- Searching for Someone Who Looks Like Me
- Story Time: My Twin Towers Memory
- Tragedy Reveals the Best of Humanity
- How is 9/11 Related to My Health Journey
- Sharing Our Stories Empowers
- A 38 Day Fast Kickstart
Searching for Someone Who Looks Like Me
Every time I would see weight loss success stories, the thought that would often be in the back of my mind was, “I wonder if there is a female who has a build, shape, and ethnic background similar to mine who has done this and has been successful?” The type of success stories I have viewed most often throughout the past two and half years are the stories of those who follow a ketogenic diet with intermittent fasting.
I looked, and searched, and searched, and looked, for someone who “looks like” me. I have come across people who are close, but not close enough. I tried looking for a Polynesian female who has attempted the ketogenic diet and intermittent fasting and has achieved success, but I have not come across one yet. I’m certain that there are Polynesian women out there who have achieved and maintained great health and fitness results, but they may have chosen to keep their journey private.
Nonetheless, there is something inspiring about seeing someone who looks like you, or who has had similar struggles to yours, be it physical, mental, emotional, or spiritual, come out of whatever rut they were in…victorious! In contrast, say you’ve just heard an inspirational story from a person whom you share nothing in common with. Although this person’s story may be inspirational, it may not have the extra umph it can have if the person was similar to you in some way. Disney has figured this out and is making tons of money by creating characters of different ethnic backgrounds, therefore reaching people from all four corners of the world. (i.e. Moana, Coco, The Princess & The Frog, Mulan, Pocahontas, etc.)
Another Example: Addiction
Imagine that I am trying to help out a friend whom is struggling with an addiction to drugs. I offer them the best words of encouragement that I could think of. However, my words may not hold as much weight, or have as much flesh as the words of a former drug addict who is celebrating 20(+) years of sobriety.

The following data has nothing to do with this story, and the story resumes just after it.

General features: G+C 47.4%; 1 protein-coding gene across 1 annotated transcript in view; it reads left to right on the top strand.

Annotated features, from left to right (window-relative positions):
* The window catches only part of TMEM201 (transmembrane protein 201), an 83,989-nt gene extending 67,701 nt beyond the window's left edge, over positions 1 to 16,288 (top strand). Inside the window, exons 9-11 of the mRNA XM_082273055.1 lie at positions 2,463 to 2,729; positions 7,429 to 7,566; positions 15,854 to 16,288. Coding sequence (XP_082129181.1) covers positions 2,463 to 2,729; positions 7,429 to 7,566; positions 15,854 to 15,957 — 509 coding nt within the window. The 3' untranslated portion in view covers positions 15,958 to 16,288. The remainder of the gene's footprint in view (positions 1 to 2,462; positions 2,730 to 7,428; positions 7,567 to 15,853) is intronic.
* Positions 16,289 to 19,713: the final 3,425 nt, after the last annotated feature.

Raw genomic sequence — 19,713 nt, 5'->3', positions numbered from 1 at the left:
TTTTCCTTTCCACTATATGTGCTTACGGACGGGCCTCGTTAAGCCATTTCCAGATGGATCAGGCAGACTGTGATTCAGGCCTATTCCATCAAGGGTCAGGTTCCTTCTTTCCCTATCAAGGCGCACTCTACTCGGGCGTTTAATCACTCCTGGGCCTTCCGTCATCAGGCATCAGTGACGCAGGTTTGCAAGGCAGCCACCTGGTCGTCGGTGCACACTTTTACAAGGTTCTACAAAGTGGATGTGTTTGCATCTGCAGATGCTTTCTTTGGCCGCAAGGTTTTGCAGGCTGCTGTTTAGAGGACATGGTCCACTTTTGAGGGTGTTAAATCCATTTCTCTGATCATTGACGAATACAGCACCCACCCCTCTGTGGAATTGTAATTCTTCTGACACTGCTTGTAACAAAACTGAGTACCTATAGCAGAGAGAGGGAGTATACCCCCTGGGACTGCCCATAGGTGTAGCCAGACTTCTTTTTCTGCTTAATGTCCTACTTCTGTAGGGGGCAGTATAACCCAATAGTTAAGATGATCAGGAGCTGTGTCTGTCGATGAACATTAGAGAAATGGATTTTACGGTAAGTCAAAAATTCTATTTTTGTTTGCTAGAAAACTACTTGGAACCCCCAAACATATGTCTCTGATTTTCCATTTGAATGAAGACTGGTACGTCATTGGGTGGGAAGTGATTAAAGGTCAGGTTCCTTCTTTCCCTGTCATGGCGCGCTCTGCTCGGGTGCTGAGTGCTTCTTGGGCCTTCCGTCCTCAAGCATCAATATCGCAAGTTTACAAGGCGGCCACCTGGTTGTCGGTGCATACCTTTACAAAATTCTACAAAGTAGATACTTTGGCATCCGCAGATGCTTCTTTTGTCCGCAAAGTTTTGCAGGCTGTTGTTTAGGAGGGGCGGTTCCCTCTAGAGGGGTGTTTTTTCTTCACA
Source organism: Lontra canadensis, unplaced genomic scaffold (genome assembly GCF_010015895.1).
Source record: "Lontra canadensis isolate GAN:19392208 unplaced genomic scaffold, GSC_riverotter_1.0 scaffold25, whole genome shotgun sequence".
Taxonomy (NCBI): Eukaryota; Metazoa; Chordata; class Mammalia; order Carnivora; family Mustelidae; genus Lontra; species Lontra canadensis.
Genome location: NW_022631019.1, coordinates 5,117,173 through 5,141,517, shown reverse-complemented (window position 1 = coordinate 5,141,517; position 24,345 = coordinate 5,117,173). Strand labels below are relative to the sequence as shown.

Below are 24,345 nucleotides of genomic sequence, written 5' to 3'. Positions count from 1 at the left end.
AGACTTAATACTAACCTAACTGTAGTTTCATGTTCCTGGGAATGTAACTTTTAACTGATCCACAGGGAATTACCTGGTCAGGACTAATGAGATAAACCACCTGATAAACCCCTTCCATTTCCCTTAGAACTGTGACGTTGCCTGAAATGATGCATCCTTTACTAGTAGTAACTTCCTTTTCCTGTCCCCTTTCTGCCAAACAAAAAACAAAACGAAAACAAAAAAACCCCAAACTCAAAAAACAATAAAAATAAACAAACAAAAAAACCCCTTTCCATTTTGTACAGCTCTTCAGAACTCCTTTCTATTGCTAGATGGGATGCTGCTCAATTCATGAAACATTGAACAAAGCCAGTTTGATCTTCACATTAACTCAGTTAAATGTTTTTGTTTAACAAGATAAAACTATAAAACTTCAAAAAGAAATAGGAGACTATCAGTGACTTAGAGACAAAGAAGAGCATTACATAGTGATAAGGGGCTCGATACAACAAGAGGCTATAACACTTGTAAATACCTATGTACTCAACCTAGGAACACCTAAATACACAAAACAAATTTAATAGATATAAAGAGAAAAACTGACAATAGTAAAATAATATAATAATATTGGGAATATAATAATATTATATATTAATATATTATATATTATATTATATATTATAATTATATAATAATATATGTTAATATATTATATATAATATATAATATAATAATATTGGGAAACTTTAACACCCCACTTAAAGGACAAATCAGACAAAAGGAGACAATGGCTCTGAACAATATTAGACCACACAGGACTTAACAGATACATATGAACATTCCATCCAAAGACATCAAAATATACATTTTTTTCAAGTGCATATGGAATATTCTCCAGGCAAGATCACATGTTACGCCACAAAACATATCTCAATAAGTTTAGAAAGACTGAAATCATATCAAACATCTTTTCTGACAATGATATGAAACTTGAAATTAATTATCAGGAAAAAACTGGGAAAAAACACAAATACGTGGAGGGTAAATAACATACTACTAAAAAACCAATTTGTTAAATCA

I have never struggled with an addiction to drugs. Although, I can give my friend the same exact advice that the former drug addict will give, my friend will, more likely than not, be extra motivated and inspired by the advice from the former drug addict simply because he or she would know what it is like to be on the front lines of their struggles.
Story Time: My Twin Towers Memory
We could also look at this from a global point of view. There is nothing that unites humanity more than pain and suffering. It doesn’t matter whether someone is rich, poor, African, Italian, Asian, Polynesiasn, Spanish, American, fat, skinny, a blogger, a model, a janitor, homeless, a prisoner, a priest, a doctor, a child, a teenager, or an adult.
Every person has or will experience suffering and trials. What is considered suffering for one, may not be considered suffering for another. Needless to say, suffering is suffering, and everyone can relate to that.
The event that immediately came to my mind, was the first tragic event that I was alive for. In 2001, there was an attack on the World Trade Center. Many of us know this as “9/11.” I was in first grade at the time. I remember getting ready for school, and once I was dressed, my parents gathered my siblings and I in the living room to watch the news. My aunties, whom are both teachers, stopped by the house to pick me and my brother up. We all watched as the footage of the Twin Towers collapsing, and people jumping out of the buildings, rolled on our television screen. Even as a child, I remember feeling a tremendous sorrow the whole day.